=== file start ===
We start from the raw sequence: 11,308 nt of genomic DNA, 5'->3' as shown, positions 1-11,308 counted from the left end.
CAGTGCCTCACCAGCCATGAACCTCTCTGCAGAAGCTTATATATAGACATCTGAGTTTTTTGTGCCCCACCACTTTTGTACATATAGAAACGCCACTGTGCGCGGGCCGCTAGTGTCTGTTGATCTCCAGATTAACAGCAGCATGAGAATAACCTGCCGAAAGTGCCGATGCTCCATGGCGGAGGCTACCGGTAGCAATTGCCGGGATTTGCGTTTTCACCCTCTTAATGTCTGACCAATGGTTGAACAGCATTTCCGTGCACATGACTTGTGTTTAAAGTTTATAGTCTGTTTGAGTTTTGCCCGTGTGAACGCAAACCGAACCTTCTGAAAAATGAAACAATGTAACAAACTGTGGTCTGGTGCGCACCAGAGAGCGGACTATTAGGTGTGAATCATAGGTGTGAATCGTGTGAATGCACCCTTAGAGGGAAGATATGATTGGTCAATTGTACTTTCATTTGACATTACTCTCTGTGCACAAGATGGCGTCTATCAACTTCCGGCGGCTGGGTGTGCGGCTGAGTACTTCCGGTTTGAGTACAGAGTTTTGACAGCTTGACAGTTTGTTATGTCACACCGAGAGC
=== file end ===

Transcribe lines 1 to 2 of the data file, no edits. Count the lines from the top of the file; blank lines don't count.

We start from the raw sequence: 11,308 nt of genomic DNA, 5'->3' as shown, positions 1-11,308 counted from the left end.
CAGTGCCTCACCAGCCATGAACCTCTCTGCAGAAGCTTATATATAGACATCTGAGTTTTTTGTGCCCCACCACTTTTGTACATATAGAAACGCCACTGTGCGCGGGCCGCTAGTGTCTGTTGATCTCCAGATTAACAGCAGCATGAGAATAACCTGCCGAAAGTGCCGATGCTCCATGGCGGAGGCTACCGGTAGCAATTGCCGGGATTTGCGTTTTCACCCTCTTAATGTCTGACCAATGGTTGAACAGCATTTCCGTGCACATGACTTGTGTTTAAAGTTTATAGTCTGTTTGAGTTTTGCCCGTGTGAACGCAAACCGAACCTTCTGAAAAATGAAACAATGTAACAAACTGTGGTCTGGTGCGCACCAGAGAGCGGACTATTAGGTGTGAATCATAGGTGTGAATCGTGTGAATGCACCCTTAGAGGGAAGATATGATTGGTCAATTGTACTTTCATTTGACATTACTCTCTGTGCACAAGATGGCGTCTATCAACTTCCGGCGGCTGGGTGTGCGGCTGAGTACTTCCGGTTTGAGTACAGAGTTTTGACAGCTTGACAGTTTGTTATGTCACACCGAGAGC